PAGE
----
*a*) $$\begin{eqnarray}\displaystyle & \displaystyle {\mathcal{B}}_{\unicode[STIX]{x1D6FC}}^{1}=\frac{m_{\unicode[STIX]{x1D6FC}0}^{\text{d}}\,\text{erf}\,{\displaystyle \frac{s}{2\sqrt{D_{\unicode[STIX]{x1D6FC}}^{\text{d}}t}}}+m_{\unicode[STIX]{x1D6FC}s}^{\text{d}}}{\text{erf}\,{\displaystyle \frac{s}{2\sqrt{D_{\unicode[STIX]{x1D6FC}}^{\text{d}}t}}}+1}, & \displaystyle\end{eqnarray}$$

*b*) $$\begin{eqnarray}\displaystyle & \displaystyle {\mathcal{B}}_{\unicode[STIX]{x1D6FC}}^{2}=\frac{m_{\unicode[STIX]{x1D6FC}s}^{\text{d}}-m_{\unicode[STIX]{x1D6FC}0}^{\text{d}}}{\text{erf}\,{\displaystyle \frac{s}{2\sqrt{D_{\unicode[STIX]{x1D6FC}}^{\text{d}}t}}}+1}, & \displaystyle\end{eqnarray}$$

*c*) $$\begin{eqnarray}\displaystyle & \displaystyle {\mathcal{B}}_{\unicode[STIX]{x1D6FC}}^{3}=\frac{m_{\unicode[STIX]{x1D6FC}0}^{\text{h}}\,\text{erf}\,{\displaystyle \frac{s}{2\sqrt{D_{\unicode[STIX]{x1D6FC}}^{\text{h}}t}}}-m_{\unicode[STIX]{x1D6FC}s}^{\text{h}}}{\text{erf}\,{\displaystyle \frac{s}{2\sqrt{D_{\unicode[STIX]{x1D6FC}}^{\text{h}}t}}}-1}, & \displaystyle\end{eqnarray}$$

*d*) $$\begin{eqnarray}\displaystyle & \displaystyle {\mathcal{B}}_{\unicode[STIX]{x1D6FC}}^{4}=\frac{m_{\unicode[STIX]{x1D6FC}s}^{\text{h}}-m_{\unicode[STIX]{x1D6FC}0}^{\text{h}}}{\text{erf}\,{\displaystyle \frac{s}{2\sqrt{D_{\unicode[STIX]{x1D6FC}}^{\text{h}}t}}}-1}, & \displaystyle\end{eqnarray}$$

To simplify the expression of the equations, we introduce the definitions

*a*-

*c*) $$\begin{eqnarray}{\mathcal{K}}_{\unicode[STIX]{x1D6FC}}=\frac{\unicode[STIX]{x1D706}}{2\sqrt{D_{\unicode[STIX]{x1D6FC}}^{\text{h}}}},\quad {\mathcal{R}}_{\unicode[STIX]{x1D6FC}}=\sqrt{\frac{D_{\unicode[STIX]{x1D6FC}}^{\text{h}}}{D_{\unicode[STIX]{x1D6FC}}^{\text{d}}}},\quad \unicode[STIX]{x1D712}_{\text{o}}^{\text{w}}=\sqrt{\frac{D_{\text{o}}^{\text{h}}}{D_{\text{w}}^{\text{h}}}},\end{eqnarray}$$

which together with equation (5.6) are substituted into the coefficients (5.8) and the Stefan condition (5.2*c*
). Thereby, we obtain the coefficient constants as

*a*) $$\begin{eqnarray}\displaystyle & \displaystyle {\mathcal{B}}_{\unicode[STIX]{x1D6FC}}^{1}=\frac{m_{\unicode[STIX]{x1D6FC}0}^{\text{d}}\,\text{erf}\,({\mathcal{R}}_{\unicode[STIX]{x1D6FC}}{\mathcal{K}}_{\unicode[STIX]{x1D6FC}})+m_{\unicode[STIX]{x1D6FC}s}^{\text{d}}}{\text{erf}\,({\mathcal{R}}_{\unicode[STIX]{x1D6FC}}{\mathcal{K}}_{\unicode[STIX]{x1D6FC}})+1}, & \displaystyle\end{eqnarray}$$

*b*) $$\begin{eqnarray}\displaystyle & \displaystyle {\mathcal{B}}_{\unicode[STIX]{x1D6FC}}^{2}=\frac{m_{\unicode[STIX]{x1D6FC}s}^{\text{d}}-m_{\unicode[STIX]{x1D6FC}0}^{\text{d}}}{\text{erf}\,({\mathcal{R}}_{\unicode[STIX]{x1D6FC}}{\mathcal{K}}_{\unicode[STIX]{x1D6FC}})+1}, & \displaystyle\end{eqnarray}$$

*c*) $$\begin{eqnarray}\displaystyle & \displaystyle {\mathcal{B}}_{\unicode[STIX]{x1D6FC}}^{3}=\frac{m_{\unicode[STIX]{x1D6FC}0}^{\text{h}}\,\text{erf}\,{\mathcal{K}}_{\unicode[STIX]{x1D6FC}}-m_{\unicode[STIX]{x1D6FC}s}^{\text{h}}}{\text{erf}\,{\mathcal{K}}_{\unicode[STIX]{x1D6FC}}-1}, & \displaystyle\end{eqnarray}$$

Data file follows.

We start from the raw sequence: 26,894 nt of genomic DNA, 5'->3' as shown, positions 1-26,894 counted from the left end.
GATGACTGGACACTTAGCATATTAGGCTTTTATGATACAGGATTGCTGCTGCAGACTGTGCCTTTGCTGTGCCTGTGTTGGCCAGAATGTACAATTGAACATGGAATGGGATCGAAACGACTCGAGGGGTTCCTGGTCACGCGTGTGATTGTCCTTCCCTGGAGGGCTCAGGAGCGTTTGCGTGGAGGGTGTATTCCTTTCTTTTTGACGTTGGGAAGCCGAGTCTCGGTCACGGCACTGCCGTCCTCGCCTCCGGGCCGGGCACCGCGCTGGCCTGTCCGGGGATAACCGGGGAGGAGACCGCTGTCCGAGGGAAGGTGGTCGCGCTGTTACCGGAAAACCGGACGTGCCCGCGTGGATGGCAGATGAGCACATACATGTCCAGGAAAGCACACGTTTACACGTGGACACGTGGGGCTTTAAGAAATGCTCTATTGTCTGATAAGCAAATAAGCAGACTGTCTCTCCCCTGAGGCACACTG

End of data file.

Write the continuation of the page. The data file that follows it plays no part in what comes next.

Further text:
*d*) $$\begin{eqnarray}\displaystyle & \displaystyle {\mathcal{B}}_{\unicode[STIX]{x1D6FC}}^{4}=\frac{m_{\unicode[STIX]{x1D6FC}s}^{\text{h}}-m_{\unicode[STIX]{x1D6FC}0}^{\text{h}}}{\text{erf}\,{\mathcal{K}}_{\unicode[STIX]{x1D6FC}}-1}, & \displaystyle\end{eqnarray}$$

*c*),

We thus have a closed-form solution for the problem, given by the mass balance equation (5.11) in adjunction with thermodynamic equilibria theory. The number of mass balance equations is two, one for water (
$\unicode[STIX]{x1D6FC}=\text{w}$
) and the other for anethole oil (
$\unicode[STIX]{x1D6FC}=\text{o}$
), and the five unknown variables are
$m_{\text{w}s}^{\text{d}}$
,
$m_{\text{o}s}^{\text{d}}$
,
$m_{\text{w}s}^{\text{h}}$
,
$m_{\text{o}s}^{\text{h}}$
and
$\unicode[STIX]{x1D706}$
. As discussed above, the values of the two compositions on the two sides of the interface are situated on the binodal curve and are connected by a tie line in the phase diagram (see figure 5
*b*). Owing to these equilibrium constraints, the number of degrees of freedom of the interfacial composition is one (for instance
$m_{\text{w}s}^{\text{d}}$
). Hence, there are in total two unknown variables, for instance
$m_{\text{w}s}^{\text{d}}$
and
$\unicode[STIX]{x1D706}$
, in the equation. By applying Newton’s method with a given initial guess, we can find roots to the two equations (5.11) (one for
$\unicode[STIX]{x1D6FC}=\text{w}$
and one for
$\unicode[STIX]{x1D6FC}=\text{o}$
) and the whole problem is solved. All quantities defined in the model are listed in table 2 given in appendix C.

### 5.4 Diffusion coefficients

In the model, there are in total four different diffusion coefficients, namely in each of the two different regions one coefficient for one of the two species: water diffusivity in the drop medium $D_{\text{w}}^{\text{d}}$ , anethole oil diffusivity in the drop medium $D_{\text{o}}^{\text{d}}$ , water diffusivity in the host liquid medium $D_{\text{w}}^{\text{h}}$ , and anethole oil diffusivity in the host liquid medium $D_{\text{o}}^{\text{h}}$ .

To acquire the diffusivities, we were confined to models and assumptions, since direct measurement is complicated. In the drop medium at the early stage, the *trans*-anethole content is negligible, so that the coefficient
$D_{\text{w}}^{\text{d}}$
is assumed to be given by the mutual diffusivity in a binary water–ethanol mixture. The corresponding values were obtained by fitting experimental data from Pařez *et al.* (Reference Pařez, Guevara-Carrion, Hasse and Vrabec2013). The coefficient
$D_{\text{o}}^{\text{d}}$
, i.e. dilute anethole in a water–ethanol mixture, is calculated in the limit of infinite dilution based on the model of Perkins & Geankoplis (Reference Perkins and Geankoplis1969), and is listed in § A.4. Both
$D_{\text{w}}^{\text{d}}$
and
$D_{\text{o}}^{\text{d}}$
depend on the initial ethanol content in the drop.